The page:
47 National Champions

268 All-America Awards

Nine Northern Lives: Maggie Vaitkus

Nine Northern Lives: Maggie Vaitkus

MARQUETTE, Mich.—Each semester of the 2018-19 academic year, Northern Michigan University Athletics will highlight nine different student-athletes or stories for their significance on and off the playing surface. The features are due to be released approximately every two weeks in accordance with the corresponding athletic seasons. Each feature will touch on student-athletes and their interesting and unique journeys at Northern Michigan University.

In the eighth edition of the series, NMU Athletics highlights Maggie Vaitkus of the NMU Women's Swim & Dive team.

Being from urban Munster, Indiana near Chicago, Vaitkus did not grow up in a place where nature was as valued as it is in the Marquette community. Part of what drew her to Northern Michigan was the opportunity to explore her interest in the natural beauty of the Upper Peninsula.

Looking to gain more knowledge and experience after her freshman year, Vaitkus explored opportunities in conservation to pass the summer. She managed to find multiple opportunities that gave her more than she expected.

"I began the summer with an apprenticeship at Warren Dunes State Park" Vaitkus said of how her summer began. "I worked on with a doctor in scouting, graphing, and educating high school students on garlic mustard which is an invasive species."

Despite the valuable educational experience, Vaitkus had already applied and been accepted as a counselor at a local summer camp. However, the camp did not start until June which left her with some time for the apprenticeship.

"After [the apprenticeship], I worked at Camp Crosley YMCA as a camp counselor," added Vaitkus about her summer experiences. "The senior program director, Priscilla Brown, was nice enough to let me design and implement a wildlife education program."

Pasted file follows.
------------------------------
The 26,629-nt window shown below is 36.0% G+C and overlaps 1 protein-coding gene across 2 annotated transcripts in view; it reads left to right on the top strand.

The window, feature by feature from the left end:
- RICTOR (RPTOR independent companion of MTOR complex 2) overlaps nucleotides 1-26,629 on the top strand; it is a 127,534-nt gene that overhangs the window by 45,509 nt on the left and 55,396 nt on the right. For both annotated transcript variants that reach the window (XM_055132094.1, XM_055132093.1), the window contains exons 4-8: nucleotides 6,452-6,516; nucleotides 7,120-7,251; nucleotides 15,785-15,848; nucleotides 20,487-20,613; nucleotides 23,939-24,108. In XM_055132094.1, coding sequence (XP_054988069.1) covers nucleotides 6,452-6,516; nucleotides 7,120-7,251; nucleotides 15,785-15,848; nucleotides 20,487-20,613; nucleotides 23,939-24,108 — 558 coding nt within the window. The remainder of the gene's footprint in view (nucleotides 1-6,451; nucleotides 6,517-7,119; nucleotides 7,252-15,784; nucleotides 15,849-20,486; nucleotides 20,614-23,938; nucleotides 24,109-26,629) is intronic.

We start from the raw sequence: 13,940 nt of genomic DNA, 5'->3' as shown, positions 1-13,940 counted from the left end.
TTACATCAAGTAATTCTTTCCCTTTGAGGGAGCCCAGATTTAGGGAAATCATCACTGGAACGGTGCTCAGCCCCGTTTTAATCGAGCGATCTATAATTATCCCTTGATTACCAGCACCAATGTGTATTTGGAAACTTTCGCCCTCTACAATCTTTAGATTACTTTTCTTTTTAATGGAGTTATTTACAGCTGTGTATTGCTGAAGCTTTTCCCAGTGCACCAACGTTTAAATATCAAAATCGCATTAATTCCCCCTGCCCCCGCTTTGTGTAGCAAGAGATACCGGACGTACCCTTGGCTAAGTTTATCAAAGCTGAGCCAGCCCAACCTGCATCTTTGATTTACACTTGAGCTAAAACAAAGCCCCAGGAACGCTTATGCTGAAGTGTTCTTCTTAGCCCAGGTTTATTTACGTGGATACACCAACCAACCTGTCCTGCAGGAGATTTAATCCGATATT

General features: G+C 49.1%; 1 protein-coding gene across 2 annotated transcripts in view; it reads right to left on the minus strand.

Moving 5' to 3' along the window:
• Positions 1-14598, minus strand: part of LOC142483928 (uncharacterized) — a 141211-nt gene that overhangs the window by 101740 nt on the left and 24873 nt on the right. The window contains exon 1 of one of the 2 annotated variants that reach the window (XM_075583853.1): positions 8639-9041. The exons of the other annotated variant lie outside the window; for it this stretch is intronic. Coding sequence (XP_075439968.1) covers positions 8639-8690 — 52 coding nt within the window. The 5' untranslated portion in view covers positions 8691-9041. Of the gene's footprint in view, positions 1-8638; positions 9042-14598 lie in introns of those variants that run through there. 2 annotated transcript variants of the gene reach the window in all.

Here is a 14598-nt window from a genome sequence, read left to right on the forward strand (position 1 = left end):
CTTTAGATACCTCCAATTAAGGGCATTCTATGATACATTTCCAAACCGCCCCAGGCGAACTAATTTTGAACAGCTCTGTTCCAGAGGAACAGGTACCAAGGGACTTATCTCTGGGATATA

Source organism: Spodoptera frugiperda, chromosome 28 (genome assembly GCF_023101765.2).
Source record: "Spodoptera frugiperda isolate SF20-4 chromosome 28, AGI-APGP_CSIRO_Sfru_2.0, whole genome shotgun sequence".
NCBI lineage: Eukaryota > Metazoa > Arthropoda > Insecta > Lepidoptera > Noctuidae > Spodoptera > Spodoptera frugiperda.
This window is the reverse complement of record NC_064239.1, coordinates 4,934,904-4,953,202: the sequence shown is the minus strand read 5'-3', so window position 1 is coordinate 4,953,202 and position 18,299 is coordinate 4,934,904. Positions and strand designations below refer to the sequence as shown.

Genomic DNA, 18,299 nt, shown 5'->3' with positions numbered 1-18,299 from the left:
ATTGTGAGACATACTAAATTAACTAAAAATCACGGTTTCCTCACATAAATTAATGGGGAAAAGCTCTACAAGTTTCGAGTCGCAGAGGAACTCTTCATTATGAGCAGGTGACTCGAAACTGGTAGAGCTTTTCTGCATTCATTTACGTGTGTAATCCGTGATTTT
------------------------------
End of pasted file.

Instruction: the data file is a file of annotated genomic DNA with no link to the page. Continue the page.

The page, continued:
Vaitkus provided more than just wildlife education during her time as a camp counselor. The children at the camp suffered from diabetes, hemophilia, or sickle cell disease. She received a week of training for how to prepare and react for any potential health concerns during the duration of the camp.

"The things that I learned this summer in terms of patience and responsibility; this camp's four core values are caring, honesty, respect, and responsibility," Vaitkus added of what the experience taught her. "Every situation boils down to those four things. If you have that, you can be a good person."

In the pool, Vaitkus earned All-America honors as a member of the 20-yard medley relay. She swam the final leg of the event in the finals at the NCAA Division II Championships where the group finished eighth in one minute, 42.80 seconds. She also helped guide the 200-yard medley relay team to a Great Lakes Intercollegiate Athletic Conference Championship last season.

Vaitkus is studying Wildlife Management at NMU with a focus in the University's new law enforcement concertation. She is also double majoring in Spanish. Eventually, she would like to become a conservation officer when she graduates.